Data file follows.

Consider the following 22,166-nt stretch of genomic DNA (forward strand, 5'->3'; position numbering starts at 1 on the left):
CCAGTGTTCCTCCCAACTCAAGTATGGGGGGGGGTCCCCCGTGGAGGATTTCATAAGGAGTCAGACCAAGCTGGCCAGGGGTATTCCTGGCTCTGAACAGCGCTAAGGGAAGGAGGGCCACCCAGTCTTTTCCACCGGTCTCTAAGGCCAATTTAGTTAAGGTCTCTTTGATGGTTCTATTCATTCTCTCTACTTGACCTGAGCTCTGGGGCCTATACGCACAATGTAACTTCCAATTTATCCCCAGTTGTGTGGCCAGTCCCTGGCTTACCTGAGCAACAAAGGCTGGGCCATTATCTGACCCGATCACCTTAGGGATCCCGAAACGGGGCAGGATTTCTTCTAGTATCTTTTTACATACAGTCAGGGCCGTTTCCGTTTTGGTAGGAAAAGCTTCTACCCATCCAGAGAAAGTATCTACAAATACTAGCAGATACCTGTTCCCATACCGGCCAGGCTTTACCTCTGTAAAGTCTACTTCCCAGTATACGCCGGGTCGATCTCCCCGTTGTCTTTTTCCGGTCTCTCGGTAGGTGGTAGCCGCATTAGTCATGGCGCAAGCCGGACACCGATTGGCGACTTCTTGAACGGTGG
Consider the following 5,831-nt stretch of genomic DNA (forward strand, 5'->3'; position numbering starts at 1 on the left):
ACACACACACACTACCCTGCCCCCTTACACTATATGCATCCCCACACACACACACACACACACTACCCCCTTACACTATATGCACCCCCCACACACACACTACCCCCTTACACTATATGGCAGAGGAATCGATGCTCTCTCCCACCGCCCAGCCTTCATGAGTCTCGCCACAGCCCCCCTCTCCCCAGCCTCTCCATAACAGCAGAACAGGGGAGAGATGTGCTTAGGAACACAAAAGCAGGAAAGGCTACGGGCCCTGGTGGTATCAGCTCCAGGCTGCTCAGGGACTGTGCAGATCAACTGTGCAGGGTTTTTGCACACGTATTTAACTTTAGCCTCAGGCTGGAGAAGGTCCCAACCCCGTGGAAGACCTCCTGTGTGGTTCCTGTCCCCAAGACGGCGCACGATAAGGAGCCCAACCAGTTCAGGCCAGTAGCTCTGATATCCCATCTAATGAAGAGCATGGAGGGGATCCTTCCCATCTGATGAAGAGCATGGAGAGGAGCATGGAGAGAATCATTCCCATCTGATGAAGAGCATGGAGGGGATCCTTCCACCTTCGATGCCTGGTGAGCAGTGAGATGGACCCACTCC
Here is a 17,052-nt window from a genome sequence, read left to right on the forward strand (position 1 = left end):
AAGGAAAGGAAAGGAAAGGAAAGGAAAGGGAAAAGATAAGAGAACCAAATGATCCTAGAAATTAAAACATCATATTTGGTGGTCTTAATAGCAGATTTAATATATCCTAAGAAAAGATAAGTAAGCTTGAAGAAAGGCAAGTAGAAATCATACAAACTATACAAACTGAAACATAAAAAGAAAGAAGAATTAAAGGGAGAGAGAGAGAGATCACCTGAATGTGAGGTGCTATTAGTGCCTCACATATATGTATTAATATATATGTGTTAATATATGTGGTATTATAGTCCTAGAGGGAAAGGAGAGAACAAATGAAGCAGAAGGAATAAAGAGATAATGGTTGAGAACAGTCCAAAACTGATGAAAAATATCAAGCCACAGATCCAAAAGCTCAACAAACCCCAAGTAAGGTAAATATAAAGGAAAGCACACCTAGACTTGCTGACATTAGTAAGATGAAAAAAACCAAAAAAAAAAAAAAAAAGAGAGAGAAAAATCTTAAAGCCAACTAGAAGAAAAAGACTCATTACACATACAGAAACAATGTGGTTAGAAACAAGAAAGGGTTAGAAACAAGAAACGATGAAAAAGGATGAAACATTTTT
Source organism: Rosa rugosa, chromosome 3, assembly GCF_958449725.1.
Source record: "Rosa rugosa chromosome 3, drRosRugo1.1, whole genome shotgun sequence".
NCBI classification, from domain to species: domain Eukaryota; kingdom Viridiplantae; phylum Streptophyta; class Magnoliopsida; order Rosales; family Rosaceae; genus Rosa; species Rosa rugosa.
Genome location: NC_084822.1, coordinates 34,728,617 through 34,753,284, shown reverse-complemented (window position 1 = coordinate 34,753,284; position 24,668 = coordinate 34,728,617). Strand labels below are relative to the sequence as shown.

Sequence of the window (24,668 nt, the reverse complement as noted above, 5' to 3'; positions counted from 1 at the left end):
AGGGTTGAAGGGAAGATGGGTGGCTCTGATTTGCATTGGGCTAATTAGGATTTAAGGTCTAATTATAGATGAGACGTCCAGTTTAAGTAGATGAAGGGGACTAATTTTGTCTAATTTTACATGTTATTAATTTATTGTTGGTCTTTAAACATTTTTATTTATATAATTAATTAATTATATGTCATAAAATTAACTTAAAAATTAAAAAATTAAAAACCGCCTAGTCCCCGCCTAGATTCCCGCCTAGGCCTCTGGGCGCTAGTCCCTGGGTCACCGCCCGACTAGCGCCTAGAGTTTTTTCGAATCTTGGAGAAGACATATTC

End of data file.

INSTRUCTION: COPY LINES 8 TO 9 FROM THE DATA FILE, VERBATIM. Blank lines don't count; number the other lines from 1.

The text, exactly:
Source record: "Rosa rugosa chromosome 3, drRosRugo1.1, whole genome shotgun sequence".
NCBI classification, from domain to species: domain Eukaryota; kingdom Viridiplantae; phylum Streptophyta; class Magnoliopsida; order Rosales; family Rosaceae; genus Rosa; species Rosa rugosa.